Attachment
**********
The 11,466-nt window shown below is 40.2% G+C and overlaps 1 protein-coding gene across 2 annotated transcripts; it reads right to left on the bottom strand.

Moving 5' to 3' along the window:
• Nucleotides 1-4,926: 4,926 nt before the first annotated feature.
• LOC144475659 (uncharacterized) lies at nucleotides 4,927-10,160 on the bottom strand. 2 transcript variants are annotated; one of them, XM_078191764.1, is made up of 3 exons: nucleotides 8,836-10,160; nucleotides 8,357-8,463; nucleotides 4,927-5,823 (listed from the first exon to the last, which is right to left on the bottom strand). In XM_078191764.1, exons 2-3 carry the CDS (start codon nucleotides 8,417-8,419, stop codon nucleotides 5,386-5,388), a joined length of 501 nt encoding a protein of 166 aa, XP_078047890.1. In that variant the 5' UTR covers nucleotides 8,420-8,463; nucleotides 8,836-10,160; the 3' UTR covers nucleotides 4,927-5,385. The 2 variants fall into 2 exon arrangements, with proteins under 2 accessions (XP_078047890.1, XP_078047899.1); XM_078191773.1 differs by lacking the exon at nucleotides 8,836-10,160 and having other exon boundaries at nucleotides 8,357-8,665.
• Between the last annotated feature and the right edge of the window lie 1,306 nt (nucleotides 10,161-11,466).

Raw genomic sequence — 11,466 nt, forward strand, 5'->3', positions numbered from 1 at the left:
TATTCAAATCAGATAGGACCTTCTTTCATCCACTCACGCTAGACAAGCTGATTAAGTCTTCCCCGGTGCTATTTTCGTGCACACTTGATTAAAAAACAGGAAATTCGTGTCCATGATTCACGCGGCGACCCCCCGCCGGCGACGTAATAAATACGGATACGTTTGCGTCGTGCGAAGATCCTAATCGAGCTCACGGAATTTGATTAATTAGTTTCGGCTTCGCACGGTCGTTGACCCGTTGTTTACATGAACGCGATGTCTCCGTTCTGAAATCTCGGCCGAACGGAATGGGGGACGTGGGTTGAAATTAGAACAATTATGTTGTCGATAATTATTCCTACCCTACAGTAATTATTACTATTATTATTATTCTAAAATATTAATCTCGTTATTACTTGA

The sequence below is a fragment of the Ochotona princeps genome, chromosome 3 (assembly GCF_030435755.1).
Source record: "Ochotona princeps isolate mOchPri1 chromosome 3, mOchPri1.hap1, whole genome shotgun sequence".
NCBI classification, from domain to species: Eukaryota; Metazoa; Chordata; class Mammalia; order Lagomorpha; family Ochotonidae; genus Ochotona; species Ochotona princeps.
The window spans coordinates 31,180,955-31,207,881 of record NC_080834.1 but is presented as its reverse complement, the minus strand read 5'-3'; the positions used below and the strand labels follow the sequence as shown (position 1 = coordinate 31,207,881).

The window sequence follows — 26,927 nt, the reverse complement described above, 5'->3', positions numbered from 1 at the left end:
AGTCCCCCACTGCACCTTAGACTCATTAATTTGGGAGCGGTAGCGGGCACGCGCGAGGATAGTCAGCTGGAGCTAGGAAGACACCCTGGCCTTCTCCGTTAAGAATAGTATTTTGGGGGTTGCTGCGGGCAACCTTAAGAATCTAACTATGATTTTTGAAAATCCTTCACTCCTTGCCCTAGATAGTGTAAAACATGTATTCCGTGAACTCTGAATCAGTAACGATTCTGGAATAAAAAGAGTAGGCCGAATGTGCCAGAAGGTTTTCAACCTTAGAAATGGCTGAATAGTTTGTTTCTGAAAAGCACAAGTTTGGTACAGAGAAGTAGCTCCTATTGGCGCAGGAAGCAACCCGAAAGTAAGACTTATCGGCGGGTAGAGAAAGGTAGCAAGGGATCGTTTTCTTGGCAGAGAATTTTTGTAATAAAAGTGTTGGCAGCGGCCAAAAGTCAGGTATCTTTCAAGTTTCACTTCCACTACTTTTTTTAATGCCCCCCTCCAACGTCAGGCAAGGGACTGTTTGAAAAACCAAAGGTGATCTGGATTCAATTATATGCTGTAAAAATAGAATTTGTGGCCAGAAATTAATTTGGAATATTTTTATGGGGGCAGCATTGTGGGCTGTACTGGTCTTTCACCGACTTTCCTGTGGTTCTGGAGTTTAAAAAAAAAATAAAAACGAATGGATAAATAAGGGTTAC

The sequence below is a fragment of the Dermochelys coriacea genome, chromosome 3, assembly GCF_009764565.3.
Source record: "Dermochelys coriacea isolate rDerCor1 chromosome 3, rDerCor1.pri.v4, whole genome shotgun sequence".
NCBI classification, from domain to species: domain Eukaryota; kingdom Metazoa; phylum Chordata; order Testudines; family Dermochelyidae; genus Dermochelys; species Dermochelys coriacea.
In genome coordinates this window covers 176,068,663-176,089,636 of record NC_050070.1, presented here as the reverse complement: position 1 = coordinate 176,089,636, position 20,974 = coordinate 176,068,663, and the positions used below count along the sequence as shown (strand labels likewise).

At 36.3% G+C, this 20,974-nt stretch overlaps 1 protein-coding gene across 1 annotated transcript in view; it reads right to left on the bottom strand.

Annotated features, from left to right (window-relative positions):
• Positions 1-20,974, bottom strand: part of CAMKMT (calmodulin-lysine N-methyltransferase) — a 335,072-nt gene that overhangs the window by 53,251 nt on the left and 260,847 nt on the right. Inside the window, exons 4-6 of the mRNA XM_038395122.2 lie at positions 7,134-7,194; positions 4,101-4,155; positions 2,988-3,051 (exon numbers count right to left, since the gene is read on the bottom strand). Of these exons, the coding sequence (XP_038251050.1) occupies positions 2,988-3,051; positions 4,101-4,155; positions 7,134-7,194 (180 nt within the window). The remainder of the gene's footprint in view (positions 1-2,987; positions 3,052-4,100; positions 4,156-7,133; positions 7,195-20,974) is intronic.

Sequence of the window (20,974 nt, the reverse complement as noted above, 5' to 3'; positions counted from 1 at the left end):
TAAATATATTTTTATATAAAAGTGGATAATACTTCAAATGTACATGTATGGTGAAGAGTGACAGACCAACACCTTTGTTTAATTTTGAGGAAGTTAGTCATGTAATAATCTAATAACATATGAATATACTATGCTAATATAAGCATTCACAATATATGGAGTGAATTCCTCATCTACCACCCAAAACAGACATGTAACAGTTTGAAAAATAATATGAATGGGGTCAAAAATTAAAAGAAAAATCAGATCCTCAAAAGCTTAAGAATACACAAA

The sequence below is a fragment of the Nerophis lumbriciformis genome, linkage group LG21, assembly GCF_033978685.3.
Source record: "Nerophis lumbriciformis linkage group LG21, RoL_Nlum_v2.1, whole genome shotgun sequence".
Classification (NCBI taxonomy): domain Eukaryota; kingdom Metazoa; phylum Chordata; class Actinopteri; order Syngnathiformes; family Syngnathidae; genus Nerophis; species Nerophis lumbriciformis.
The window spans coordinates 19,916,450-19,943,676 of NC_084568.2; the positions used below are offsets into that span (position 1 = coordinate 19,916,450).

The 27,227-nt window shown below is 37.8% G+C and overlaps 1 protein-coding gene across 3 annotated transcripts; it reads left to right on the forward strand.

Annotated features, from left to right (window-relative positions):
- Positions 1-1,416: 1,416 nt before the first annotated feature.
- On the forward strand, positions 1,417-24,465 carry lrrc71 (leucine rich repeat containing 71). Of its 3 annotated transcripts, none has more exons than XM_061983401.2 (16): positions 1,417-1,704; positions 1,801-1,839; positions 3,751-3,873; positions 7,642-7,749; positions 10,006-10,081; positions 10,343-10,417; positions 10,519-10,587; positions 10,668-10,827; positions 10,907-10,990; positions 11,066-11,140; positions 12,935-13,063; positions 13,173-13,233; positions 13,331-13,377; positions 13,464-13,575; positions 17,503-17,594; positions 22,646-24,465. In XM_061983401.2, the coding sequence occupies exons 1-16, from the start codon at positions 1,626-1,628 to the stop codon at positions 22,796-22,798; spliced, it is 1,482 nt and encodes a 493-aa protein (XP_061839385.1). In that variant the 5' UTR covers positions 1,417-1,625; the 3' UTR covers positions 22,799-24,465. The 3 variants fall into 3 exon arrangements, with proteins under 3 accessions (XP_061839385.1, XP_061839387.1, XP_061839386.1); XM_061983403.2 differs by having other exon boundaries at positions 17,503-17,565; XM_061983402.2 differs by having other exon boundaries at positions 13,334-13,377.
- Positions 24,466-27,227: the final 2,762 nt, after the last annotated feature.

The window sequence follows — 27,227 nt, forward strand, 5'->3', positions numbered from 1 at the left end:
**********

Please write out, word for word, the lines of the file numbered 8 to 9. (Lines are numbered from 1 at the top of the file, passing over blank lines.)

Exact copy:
The sequence below is a fragment of the Ochotona princeps genome, chromosome 3 (assembly GCF_030435755.1).
Source record: "Ochotona princeps isolate mOchPri1 chromosome 3, mOchPri1.hap1, whole genome shotgun sequence".